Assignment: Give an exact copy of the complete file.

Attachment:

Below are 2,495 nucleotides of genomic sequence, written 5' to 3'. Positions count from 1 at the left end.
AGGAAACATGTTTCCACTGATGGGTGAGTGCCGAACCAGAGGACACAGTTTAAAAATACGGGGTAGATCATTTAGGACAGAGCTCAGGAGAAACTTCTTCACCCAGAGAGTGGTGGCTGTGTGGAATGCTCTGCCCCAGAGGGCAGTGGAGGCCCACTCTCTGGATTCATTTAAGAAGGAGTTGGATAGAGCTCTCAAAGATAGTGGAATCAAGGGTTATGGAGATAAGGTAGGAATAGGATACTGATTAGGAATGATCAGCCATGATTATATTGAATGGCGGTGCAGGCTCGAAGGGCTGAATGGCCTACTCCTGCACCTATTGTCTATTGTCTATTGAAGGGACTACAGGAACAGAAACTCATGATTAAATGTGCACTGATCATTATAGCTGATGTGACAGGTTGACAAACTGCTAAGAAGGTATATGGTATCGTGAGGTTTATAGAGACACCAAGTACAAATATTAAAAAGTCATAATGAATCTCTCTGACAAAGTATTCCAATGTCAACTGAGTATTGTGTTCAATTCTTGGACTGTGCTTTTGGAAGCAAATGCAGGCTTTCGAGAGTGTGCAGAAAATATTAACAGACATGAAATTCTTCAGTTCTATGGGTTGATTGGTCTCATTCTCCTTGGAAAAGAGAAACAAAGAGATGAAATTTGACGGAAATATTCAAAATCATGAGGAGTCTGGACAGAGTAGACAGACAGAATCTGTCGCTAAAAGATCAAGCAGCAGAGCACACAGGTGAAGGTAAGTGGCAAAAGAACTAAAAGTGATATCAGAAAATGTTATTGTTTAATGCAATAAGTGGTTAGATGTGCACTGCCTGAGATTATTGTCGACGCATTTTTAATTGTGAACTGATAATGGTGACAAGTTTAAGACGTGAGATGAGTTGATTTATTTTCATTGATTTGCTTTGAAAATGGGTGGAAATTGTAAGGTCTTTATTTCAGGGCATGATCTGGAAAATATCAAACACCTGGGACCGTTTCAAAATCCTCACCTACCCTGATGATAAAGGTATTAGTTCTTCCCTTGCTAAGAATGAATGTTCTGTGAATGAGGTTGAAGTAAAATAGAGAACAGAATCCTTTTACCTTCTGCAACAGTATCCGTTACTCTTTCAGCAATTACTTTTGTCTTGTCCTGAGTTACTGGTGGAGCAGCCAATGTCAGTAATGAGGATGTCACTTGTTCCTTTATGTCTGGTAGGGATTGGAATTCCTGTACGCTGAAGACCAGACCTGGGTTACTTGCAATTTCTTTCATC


Below are 2,495 nucleotides of genomic sequence, written 5' to 3'. Positions count from 1 at the left end.
AGGAAACATGTTTCCACTGATGGGTGAGTGCCGAACCAGAGGACACAGTTTAAAAATACGGGGTAGATCATTTAGGACAGAGCTCAGGAGAAACTTCTTCACCCAGAGAGTGGTGGCTGTGTGGAATGCTCTGCCCCAGAGGGCAGTGGAGGCCCACTCTCTGGATTCATTTAAGAAGGAGTTGGATAGAGCTCTCAAAGATAGTGGAATCAAGGGTTATGGAGATAAGGTAGGAATAGGATACTGATTAGGAATGATCAGCCATGATTATATTGAATGGCGGTGCAGGCTCGAAGGGCTGAATGGCCTACTCCTGCACCTATTGTCTATTGTCTATTGAAGGGACTACAGGAACAGAAACTCATGATTAAATGTGCACTGATCATTATAGCTGATGTGACAGGTTGACAAACTGCTAAGAAGGTATATGGTATCGTGAGGTTTATAGAGACACCAAGTACAAATATTAAAAAGTCATAATGAATCTCTCTGACAAAGTATTCCAATGTCAACTGAGTATTGTGTTCAATTCTTGGACTGTGCTTTTGGAAGCAAATGCAGGCTTTCGAGAGTGTGCAGAAAATATTAACAGACATGAAATTCTTCAGTTCTATGGGTTGATTGGTCTCATTCTCCTTGGAAAAGAGAAACAAAGAGATGAAATTTGACGGAAATATTCAAAATCATGAGGAGTCTGGACAGAGTAGACAGACAGAATCTGTCGCTAAAAGATCAAGCAGCAGAGCACACAGGTGAAGGTAAGTGGCAAAAGAACTAAAAGTGATATCAGAAAATGTTATTGTTTAATGCAATAAGTGGTTAGATGTGCACTGCCTGAGATTATTGTCGACGCATTTTTAATTGTGAACTGATAATGGTGACAAGTTTAAGACGTGAGATGAGTTGATTTATTTTCATTGATTTGCTTTGAAAATGGGTGGAAATTGTAAGGTCTTTATTTCAGGGCATGATCTGGAAAATATCAAACACCTGGGACCGTTTCAAAATCCTCACCTACCCTGATGATAAAGGTATTAGTTCTTCCCTTGCTAAGAATGAATGTTCTGTGAATGAGGTTGAAGTAAAATAGAGAACAGAATCCTTTTACCTTCTGCAACAGTATCCGTTACTCTTTCAGCAATTACTTTTGTCTTGTCCTGAGTTACTGGTGGAGCAGCCAATGTCAGTAATGAGGATGTCACTTGTTCCTTTATGTCTGGTAGGGATTGGAATTCCTGTACGCTGAAGACCAGACCTGGGTTACTTGCAATTTCTTTCATC